Agreed, 100%.

Thursday, May 15, 2014

Yes, Science Can Save Government Money

Mark Strauss, at io9, writes this about the abolished U.S. Office of Technology Assessment:
Last week, Rep. Rush Holt (D-NJ) tried to reopen the agency with minimal funding.

He failed.

The legislation—a proposed amendment to the Legislative Branch Appropriations Act that would have provided $2.5 million for the Office of Technology Assessment (OTA) —was defeated in the House by a 248-164 vote, with 217 Republicans opposing and 155 Democrats supporting.
It's amazing that $2.5 million can't be spared for objective science advice - by a government.  The NIH alone spends a thousand times that amount each year.  In the absence of a strong pro-science lobby group, similar to what Franklin's List is trying to become, an OTA is a much needed government service.

Maybe the OTA was disbanded because it didn't offer good value for money.  If only the benefits of something as intangible as science could be accounted for:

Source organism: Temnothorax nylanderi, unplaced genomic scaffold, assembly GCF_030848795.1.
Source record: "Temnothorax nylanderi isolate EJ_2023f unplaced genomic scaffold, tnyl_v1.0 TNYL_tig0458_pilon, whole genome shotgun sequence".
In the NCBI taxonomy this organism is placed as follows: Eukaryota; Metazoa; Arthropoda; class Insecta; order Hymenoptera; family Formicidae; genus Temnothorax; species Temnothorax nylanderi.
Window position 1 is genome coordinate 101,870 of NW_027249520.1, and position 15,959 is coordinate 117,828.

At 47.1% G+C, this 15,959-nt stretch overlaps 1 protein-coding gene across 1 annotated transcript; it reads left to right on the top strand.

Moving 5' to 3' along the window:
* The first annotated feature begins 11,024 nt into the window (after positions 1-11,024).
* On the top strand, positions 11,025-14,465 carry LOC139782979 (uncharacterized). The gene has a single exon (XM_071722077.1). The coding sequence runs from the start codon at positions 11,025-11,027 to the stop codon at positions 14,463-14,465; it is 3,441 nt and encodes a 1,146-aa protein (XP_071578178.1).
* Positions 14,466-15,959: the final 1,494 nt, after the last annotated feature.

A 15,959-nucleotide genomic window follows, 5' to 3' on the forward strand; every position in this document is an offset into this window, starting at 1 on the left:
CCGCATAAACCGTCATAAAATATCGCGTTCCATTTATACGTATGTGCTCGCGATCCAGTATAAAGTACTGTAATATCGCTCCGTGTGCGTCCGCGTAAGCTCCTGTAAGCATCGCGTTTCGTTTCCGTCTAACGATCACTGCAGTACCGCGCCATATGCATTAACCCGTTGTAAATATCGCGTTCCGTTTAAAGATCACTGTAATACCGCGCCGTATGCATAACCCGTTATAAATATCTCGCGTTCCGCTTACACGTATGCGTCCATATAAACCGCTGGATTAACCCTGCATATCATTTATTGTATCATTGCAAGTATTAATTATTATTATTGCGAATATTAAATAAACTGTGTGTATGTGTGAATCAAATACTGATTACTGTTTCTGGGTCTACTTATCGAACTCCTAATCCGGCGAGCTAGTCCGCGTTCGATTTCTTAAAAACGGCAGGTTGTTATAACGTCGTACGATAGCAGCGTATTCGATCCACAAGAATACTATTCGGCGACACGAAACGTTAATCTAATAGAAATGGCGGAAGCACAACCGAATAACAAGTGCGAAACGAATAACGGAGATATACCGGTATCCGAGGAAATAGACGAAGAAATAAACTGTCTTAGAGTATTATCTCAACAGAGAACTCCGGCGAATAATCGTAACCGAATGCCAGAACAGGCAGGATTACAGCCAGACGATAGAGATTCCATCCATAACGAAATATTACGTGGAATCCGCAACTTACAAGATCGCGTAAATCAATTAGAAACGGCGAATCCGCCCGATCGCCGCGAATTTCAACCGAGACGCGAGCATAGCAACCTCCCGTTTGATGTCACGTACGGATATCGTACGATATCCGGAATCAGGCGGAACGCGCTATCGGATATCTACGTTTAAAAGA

OTA had always saved taxpayers far more money than it cost. An OTA study on Agent Orange, for instance, helped save the government $10 million. Another report recommended changes in computer systems at the Social Security Administration that saved more than $350 million.
OK, maybe they can.  All governments should take notice.

The rationale for dissolving a office like the OTA was even more perplexing when you consider how Newt Gingrich suggested he could compensate for the lack of one:
"Gingrich's view was always, 'I'll set up one-on-one interactions between members of Congress and key members of the scientific community,'" recalls Bob Palmer, former Democratic staff director of the House Committee on Science. "Which I thought was completely bizarre. I mean, who comes up with these people, and who decides they're experts, and what member of Congress really wants to do that?"
That's a lot of running around chasing busy members of the scientific community.  I'd say that would cost more than $2.5 million worth of politician's time alone, never mind the additional burden and cost of all the meetings stemming from that.  If you don't pay for an office like the OTA, the costs are just spread around like a giant game of hide the umbrella. Either way, taxpayers pay.

Similar efforts to create a Parliamentary Science Officer in Canada have been set in motion by Kennedy Stewart, the MP for Burnaby-Douglas in BC.  Bill C-558 is the one to keep an eye on.

Monday, May 5, 2014

Paper Pusher, PhD

GEN reports on a recent report from the National Science Board (NSB) in the United States: